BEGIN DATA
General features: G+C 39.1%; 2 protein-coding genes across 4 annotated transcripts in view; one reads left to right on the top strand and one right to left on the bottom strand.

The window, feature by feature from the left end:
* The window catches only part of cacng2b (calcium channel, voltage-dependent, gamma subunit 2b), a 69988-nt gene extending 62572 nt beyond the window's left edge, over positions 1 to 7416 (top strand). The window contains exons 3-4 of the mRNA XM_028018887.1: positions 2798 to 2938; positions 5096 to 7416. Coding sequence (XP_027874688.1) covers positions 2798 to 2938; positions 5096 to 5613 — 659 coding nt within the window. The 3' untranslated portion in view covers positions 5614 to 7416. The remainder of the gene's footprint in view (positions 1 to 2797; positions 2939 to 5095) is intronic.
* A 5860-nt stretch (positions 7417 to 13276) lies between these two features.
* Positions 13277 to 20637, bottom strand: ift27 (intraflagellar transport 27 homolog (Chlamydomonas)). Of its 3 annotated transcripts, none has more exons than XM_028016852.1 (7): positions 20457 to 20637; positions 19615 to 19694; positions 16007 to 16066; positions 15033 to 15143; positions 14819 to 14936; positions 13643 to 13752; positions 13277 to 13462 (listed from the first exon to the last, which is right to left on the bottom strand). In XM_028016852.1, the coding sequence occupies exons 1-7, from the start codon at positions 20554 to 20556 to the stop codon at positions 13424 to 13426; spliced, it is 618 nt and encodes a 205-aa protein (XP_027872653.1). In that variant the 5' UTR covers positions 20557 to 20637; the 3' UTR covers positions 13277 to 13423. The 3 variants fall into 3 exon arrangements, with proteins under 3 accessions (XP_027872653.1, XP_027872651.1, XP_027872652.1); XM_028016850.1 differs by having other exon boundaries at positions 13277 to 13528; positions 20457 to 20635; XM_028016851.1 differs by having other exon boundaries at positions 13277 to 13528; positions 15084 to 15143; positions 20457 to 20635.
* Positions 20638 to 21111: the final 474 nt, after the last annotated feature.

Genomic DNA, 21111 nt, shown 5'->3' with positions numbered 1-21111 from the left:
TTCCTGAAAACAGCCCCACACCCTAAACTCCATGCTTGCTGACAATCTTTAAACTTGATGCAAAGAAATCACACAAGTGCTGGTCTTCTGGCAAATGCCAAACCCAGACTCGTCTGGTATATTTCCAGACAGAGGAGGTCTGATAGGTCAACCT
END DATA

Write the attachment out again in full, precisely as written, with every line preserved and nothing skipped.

General features: G+C 39.1%; 2 protein-coding genes across 4 annotated transcripts in view; one reads left to right on the top strand and one right to left on the bottom strand.

The window, feature by feature from the left end:
* The window catches only part of cacng2b (calcium channel, voltage-dependent, gamma subunit 2b), a 69988-nt gene extending 62572 nt beyond the window's left edge, over positions 1 to 7416 (top strand). The window contains exons 3-4 of the mRNA XM_028018887.1: positions 2798 to 2938; positions 5096 to 7416. Coding sequence (XP_027874688.1) covers positions 2798 to 2938; positions 5096 to 5613 — 659 coding nt within the window. The 3' untranslated portion in view covers positions 5614 to 7416. The remainder of the gene's footprint in view (positions 1 to 2797; positions 2939 to 5095) is intronic.
* A 5860-nt stretch (positions 7417 to 13276) lies between these two features.
* Positions 13277 to 20637, bottom strand: ift27 (intraflagellar transport 27 homolog (Chlamydomonas)). Of its 3 annotated transcripts, none has more exons than XM_028016852.1 (7): positions 20457 to 20637; positions 19615 to 19694; positions 16007 to 16066; positions 15033 to 15143; positions 14819 to 14936; positions 13643 to 13752; positions 13277 to 13462 (listed from the first exon to the last, which is right to left on the bottom strand). In XM_028016852.1, the coding sequence occupies exons 1-7, from the start codon at positions 20554 to 20556 to the stop codon at positions 13424 to 13426; spliced, it is 618 nt and encodes a 205-aa protein (XP_027872653.1). In that variant the 5' UTR covers positions 20557 to 20637; the 3' UTR covers positions 13277 to 13423. The 3 variants fall into 3 exon arrangements, with proteins under 3 accessions (XP_027872653.1, XP_027872651.1, XP_027872652.1); XM_028016850.1 differs by having other exon boundaries at positions 13277 to 13528; positions 20457 to 20635; XM_028016851.1 differs by having other exon boundaries at positions 13277 to 13528; positions 15084 to 15143; positions 20457 to 20635.
* Positions 20638 to 21111: the final 474 nt, after the last annotated feature.

Genomic DNA, 21111 nt, shown 5'->3' with positions numbered 1-21111 from the left:
TTCCTGAAAACAGCCCCACACCCTAAACTCCATGCTTGCTGACAATCTTTAAACTTGATGCAAAGAAATCACACAAGTGCTGGTCTTCTGGCAAATGCCAAACCCAGACTCGTCTGGTATATTTCCAGACAGAGGAGGTCTGATAGGTCAACCT